Let's hold Facebook to the same standards as other players in the industry

Let's hold Facebook to the same standards as other players in the industry
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In Facebook CEO Mark ZuckerbergMark Elliot ZuckerbergChina may be copying Facebook to build an intelligence weapon Facebook announces verification to images and video on platform Hillicon Valley: North Korean IT firm hit with sanctions | Zuckerberg says Facebook better prepared for midterms | Big win for privacy advocates in Europe | Bezos launches B fund to help children, homeless MORE’s Senate hearing earlier this week, a question by Sen. Roger WickerRoger Frederick WickerTrump cancels Mississippi rally due to hurricane Cruz gets help from Senate GOP in face of serious challenge from O’Rourke GOP senators introduce bill to preserve ObamaCare's pre-existing conditions protections MORE (R-Miss.) on whether Facebook should play by the same rules as others in the internet value chain prompted Zuckerberg to present the “dorm room defense.” Zuckerberg claimed Facebook was and still is threatened by internet service providers (ISPs).

It’s a surprising and troubling suggestion that deserves to be unpacked.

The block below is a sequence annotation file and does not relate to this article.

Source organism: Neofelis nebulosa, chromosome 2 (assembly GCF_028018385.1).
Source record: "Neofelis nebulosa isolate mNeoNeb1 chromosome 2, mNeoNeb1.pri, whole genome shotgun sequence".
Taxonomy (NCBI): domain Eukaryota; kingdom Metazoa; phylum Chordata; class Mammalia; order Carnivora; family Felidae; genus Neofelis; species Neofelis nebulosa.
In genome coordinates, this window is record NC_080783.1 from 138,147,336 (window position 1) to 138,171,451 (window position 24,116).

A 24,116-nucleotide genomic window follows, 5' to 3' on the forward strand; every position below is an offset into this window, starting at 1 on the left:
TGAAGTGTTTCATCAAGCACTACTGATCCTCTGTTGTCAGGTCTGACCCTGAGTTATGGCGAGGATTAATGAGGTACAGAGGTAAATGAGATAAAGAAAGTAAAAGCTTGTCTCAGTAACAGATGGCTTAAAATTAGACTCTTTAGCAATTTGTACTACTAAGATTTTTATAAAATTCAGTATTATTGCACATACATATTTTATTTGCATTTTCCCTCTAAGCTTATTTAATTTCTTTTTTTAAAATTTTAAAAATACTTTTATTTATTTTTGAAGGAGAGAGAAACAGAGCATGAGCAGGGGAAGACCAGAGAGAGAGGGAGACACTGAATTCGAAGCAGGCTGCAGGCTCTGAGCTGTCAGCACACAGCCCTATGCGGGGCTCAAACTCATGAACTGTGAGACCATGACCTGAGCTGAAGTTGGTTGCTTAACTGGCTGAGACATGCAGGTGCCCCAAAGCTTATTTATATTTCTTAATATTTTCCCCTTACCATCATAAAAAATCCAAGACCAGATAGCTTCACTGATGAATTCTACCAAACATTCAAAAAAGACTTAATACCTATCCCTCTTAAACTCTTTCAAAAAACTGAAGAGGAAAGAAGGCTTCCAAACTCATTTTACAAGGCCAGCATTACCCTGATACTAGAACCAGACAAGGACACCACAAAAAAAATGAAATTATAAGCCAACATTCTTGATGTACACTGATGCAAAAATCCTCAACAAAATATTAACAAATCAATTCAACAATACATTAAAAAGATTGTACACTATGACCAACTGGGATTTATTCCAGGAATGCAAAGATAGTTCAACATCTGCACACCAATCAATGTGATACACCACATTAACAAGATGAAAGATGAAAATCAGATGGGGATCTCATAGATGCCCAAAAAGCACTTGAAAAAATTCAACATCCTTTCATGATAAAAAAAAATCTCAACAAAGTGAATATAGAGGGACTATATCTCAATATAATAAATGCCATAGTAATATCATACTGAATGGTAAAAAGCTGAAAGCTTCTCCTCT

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If Facebook were launched in 2018, it would be a purely mobile service. Facebook was launched as a desktop platform in 2004, requiring traditional ISP access to get online; but today, 95 percent of its users access it by a mobile device. Additionally, its most important apps and services were conceived first and only via mobile wireless technologies, including WhatsApp, Messenger and Instagram. Facebook’s platforms, its advertising engine and its suite of developer tools is predicated on a mobile internet experience.

 

Today, startups launching their apps in the U.S. have multiple choices for ISPs, including but not limited to four national mobile carriers, multiple regional carriers, fixed wireless providers, satellite broadband and wireline providers which offer WiFi and 4G connectivity. Even Facebook and Google offer forms of internet connectivity with drones and balloons. This is a far cry from the single ISP offered to Zuckerberg’s dorm room where he created the internet giant.

Today’s 4G networks offer more speed and connectivity than the typical wireline connection Zuckerberg used in 2004. Startups in 2004 and today have no problem getting unfettered internet access from a service provider, but competing against Facebook and other online giants would be another story.

Facebook and major internet companies were founded well before the “net neutrality” order in 2015. The largest American internet companies by scale and scope including Microsoft (1975), Apple (1976), Amazon (1994), Google (1997), Netflix (1997), Wikipedia (2001), Facebook (2004), and Twitter (2006) were all founded at least a decade before Title II net neutrality regulations took effect in 2015.